The PPIAF is not just active in Africa. In Paraguay, despite public protest and a parliamentary vote against water privatisation, the IMF is still pushing for a management contract for the main water utility. It has been aided by PPIAF projects in 2000 and 2005.

But the PPIAF’s anonymity is coming to an end. Following a report last year by the World Development Movement and the Norwegian NGO, FIVAS, campaigners now have the organisation firmly in their sights.

And the 12 governments that fund it are coming under increasing pressure to review their support. Already, the Norwegian government has said that it no longer views the PPIAF as a means of solving the problem of access to water for the poor and that it will no longer fund it. Other donors are expressing concern too.

Unfortunately, the UK government is not among them. The UK created the PPIAF in 1999 and by 2008, it will have contributed a whopping £53 million to its activities. The PPIAF is essentially a New Labour creation and the UK’s defence of it may have a familiar ring: ‘The PPIAF does not push privatisation; it supports developing country governments to … harness the full potential of public/private partnerships.’

As anti-water privatisation campaigns gather pace around the world, and further evidence comes to light of the failure of the private sector to connect the world’s poorest people to affordable water, campaigners are getting ready to rebut the spin of the PPIAF. When it held its annual meeting in the Netherlands in May, campaigners were present and watching.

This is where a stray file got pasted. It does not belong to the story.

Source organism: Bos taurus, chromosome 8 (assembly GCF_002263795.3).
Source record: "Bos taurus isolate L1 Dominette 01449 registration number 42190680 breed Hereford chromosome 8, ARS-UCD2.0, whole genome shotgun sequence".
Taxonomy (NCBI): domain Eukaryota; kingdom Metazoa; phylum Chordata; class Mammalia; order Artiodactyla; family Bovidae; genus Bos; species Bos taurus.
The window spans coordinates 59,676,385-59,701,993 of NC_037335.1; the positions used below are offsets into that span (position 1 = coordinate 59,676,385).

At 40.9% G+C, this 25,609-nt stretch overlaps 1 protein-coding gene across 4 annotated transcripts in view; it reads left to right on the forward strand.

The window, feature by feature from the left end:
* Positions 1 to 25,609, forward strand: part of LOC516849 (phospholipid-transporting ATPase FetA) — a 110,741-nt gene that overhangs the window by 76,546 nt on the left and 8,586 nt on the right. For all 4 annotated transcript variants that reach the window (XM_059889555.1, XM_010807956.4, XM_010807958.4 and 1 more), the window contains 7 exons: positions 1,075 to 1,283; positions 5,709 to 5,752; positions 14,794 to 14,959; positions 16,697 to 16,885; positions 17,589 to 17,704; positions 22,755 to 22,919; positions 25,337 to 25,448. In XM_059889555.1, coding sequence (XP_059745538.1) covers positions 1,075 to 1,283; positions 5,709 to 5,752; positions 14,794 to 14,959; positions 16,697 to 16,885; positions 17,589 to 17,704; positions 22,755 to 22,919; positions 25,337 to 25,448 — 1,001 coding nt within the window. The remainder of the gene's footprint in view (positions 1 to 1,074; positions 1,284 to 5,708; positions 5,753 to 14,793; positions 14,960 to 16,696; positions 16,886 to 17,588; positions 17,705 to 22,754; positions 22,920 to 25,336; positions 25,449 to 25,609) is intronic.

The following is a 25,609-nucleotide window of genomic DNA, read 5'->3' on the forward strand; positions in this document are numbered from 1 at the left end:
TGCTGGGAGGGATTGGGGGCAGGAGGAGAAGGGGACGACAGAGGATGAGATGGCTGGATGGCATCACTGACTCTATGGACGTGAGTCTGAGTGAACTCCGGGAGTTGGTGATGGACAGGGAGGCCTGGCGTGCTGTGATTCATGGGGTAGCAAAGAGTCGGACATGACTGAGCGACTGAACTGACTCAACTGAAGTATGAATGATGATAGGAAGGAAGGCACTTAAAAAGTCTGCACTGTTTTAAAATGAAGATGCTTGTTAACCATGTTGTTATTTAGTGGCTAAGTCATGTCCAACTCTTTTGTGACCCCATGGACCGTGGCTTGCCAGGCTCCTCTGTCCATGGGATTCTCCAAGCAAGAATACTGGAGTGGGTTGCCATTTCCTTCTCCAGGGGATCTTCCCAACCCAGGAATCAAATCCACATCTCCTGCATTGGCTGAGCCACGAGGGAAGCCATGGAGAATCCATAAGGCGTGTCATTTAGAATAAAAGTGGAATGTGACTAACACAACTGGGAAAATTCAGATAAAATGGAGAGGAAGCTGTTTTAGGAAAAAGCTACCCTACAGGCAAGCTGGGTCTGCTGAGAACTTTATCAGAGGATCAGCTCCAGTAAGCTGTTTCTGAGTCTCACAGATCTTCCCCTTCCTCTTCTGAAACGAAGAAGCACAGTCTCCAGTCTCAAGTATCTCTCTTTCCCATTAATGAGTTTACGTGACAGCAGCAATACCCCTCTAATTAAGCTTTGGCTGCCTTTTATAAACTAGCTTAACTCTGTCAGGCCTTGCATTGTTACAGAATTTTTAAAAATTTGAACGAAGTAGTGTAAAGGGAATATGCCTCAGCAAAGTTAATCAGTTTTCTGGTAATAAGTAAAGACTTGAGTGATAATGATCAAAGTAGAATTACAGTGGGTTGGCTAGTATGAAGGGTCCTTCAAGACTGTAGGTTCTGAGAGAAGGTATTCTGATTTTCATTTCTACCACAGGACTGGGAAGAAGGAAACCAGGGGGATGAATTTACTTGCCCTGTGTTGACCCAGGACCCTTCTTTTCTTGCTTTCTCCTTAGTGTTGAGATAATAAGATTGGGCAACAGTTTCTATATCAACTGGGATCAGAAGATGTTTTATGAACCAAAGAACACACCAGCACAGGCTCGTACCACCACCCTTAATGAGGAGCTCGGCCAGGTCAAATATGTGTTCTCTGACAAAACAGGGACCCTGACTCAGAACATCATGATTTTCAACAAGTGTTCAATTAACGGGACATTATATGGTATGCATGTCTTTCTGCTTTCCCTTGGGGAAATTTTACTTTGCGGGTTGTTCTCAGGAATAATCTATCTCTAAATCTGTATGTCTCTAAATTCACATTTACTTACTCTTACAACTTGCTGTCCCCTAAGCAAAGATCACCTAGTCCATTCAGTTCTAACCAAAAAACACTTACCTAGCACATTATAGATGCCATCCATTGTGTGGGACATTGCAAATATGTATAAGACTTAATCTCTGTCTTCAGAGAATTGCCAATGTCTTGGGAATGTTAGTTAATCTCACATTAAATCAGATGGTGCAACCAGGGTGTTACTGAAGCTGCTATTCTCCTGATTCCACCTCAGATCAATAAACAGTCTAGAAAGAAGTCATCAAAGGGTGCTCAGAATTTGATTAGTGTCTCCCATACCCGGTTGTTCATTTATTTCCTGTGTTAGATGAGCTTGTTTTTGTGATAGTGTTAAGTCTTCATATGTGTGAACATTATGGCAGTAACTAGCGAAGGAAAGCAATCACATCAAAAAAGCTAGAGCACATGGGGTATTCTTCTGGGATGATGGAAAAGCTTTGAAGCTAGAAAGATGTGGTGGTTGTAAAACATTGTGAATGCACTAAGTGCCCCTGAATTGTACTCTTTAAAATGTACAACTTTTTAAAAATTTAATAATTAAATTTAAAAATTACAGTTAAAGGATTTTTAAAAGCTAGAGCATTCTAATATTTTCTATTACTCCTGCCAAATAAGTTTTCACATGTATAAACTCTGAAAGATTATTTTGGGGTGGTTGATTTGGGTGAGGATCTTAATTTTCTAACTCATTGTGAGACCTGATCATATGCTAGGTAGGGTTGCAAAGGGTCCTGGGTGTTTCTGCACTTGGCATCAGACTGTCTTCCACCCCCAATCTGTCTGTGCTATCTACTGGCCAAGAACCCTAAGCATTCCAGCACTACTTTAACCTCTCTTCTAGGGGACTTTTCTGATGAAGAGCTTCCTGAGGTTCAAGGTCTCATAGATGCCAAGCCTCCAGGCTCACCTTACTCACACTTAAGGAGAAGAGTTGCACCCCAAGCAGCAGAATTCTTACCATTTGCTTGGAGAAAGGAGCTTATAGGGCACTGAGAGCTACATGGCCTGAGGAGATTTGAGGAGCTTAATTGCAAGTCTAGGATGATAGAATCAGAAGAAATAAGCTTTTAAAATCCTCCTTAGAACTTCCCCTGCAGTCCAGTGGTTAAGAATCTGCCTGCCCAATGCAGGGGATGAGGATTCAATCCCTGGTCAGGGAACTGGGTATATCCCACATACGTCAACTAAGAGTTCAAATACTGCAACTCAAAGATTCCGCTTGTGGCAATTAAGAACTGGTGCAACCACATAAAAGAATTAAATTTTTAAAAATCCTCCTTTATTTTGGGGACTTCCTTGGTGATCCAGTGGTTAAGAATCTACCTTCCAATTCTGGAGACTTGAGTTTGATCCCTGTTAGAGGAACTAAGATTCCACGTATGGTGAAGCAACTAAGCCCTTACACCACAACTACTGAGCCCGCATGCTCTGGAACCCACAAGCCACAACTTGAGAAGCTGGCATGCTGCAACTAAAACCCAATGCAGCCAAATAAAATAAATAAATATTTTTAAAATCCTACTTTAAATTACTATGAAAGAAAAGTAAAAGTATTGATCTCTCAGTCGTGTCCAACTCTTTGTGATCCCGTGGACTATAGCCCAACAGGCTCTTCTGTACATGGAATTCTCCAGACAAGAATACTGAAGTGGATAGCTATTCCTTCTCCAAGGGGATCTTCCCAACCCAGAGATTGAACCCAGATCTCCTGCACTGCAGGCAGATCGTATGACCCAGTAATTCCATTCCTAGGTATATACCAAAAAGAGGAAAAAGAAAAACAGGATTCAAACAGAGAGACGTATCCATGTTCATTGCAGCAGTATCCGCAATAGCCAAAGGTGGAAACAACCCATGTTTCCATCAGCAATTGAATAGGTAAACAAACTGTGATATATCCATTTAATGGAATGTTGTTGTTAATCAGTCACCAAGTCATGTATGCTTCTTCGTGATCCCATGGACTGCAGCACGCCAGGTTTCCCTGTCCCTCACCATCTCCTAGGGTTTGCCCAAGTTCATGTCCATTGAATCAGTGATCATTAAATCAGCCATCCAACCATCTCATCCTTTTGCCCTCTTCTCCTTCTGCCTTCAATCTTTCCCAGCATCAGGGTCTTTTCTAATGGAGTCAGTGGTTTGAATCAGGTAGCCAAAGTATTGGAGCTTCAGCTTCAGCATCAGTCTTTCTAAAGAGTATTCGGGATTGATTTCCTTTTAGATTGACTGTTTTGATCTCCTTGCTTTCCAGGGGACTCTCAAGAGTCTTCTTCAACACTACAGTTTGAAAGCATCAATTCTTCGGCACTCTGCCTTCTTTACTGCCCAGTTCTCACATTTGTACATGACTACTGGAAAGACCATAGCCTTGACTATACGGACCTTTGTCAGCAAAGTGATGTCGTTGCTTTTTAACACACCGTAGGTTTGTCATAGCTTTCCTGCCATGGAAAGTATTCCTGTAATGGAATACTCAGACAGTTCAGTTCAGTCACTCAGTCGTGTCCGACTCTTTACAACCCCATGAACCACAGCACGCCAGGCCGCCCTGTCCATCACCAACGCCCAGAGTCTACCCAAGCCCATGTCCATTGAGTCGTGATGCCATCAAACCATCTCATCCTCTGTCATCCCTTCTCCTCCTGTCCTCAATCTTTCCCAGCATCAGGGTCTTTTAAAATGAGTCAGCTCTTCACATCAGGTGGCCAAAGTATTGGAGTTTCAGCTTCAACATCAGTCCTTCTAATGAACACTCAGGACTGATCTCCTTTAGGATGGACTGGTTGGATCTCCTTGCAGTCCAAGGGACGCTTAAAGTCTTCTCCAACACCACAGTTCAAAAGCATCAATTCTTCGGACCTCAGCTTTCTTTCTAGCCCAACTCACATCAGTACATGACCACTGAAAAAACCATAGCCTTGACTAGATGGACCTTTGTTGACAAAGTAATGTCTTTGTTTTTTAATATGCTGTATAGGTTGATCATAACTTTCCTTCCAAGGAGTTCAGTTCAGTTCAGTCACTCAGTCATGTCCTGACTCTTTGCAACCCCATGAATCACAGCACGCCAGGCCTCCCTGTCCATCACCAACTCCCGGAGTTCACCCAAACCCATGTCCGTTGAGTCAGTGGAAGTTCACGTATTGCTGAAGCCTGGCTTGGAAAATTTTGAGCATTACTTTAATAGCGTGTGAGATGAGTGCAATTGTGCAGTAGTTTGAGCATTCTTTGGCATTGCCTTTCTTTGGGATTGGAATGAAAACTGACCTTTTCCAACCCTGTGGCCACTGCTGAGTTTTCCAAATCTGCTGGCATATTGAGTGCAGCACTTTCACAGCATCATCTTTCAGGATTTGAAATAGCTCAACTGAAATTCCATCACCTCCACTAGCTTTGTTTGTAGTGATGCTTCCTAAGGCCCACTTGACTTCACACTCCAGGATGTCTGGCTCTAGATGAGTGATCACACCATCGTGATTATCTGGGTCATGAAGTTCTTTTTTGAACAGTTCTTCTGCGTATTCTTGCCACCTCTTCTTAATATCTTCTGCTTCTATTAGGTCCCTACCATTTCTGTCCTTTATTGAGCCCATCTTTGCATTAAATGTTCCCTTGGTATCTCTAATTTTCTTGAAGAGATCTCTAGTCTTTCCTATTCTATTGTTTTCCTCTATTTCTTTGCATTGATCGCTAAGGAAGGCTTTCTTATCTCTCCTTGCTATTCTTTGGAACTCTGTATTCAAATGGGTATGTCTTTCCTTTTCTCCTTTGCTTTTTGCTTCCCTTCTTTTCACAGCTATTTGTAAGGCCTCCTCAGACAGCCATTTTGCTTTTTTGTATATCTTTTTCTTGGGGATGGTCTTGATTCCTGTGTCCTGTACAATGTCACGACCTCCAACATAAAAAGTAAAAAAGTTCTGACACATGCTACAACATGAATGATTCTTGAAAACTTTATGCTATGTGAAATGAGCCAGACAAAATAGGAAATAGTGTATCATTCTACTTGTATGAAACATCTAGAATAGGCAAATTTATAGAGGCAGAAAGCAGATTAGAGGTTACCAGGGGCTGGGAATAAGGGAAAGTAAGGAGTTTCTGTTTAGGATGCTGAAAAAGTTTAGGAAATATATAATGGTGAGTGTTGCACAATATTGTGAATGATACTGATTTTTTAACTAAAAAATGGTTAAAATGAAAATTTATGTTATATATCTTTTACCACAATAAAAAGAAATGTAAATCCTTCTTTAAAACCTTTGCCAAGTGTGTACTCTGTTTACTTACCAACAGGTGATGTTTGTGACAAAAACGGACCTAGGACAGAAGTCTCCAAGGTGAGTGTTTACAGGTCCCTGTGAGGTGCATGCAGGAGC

Across the world public water providers are delivering clean water to poor communities at prices they can afford, reinvesting profits and involving communities in managing their own water. These providers need our support. What is needed is faith in the public sector to deliver; support to enable successful public utilities in poor countries to share their expertise with other providers; and significantly more finance for the water sector, to reverse the recent decline in aid.

As for the PPIAF, it is time to pull the plug.

The World Development Movement report on PPIAF can be downloaded from: www.wdm.org.uk/resources/reports/water/downthedrainreport26112006.pdf

Red Pepper is an independent, non-profit magazine that puts left politics and culture at the heart of its stories. We think publications should embrace the values of a movement that is unafraid to take a stand, radical yet not dogmatic, and focus on amplifying the voices of the people and activists that make up our movement. If you think so too, please support Red Pepper in continuing our work by becoming a subscriber today.
Why not try our new pay as you feel subscription? You decide how much to pay.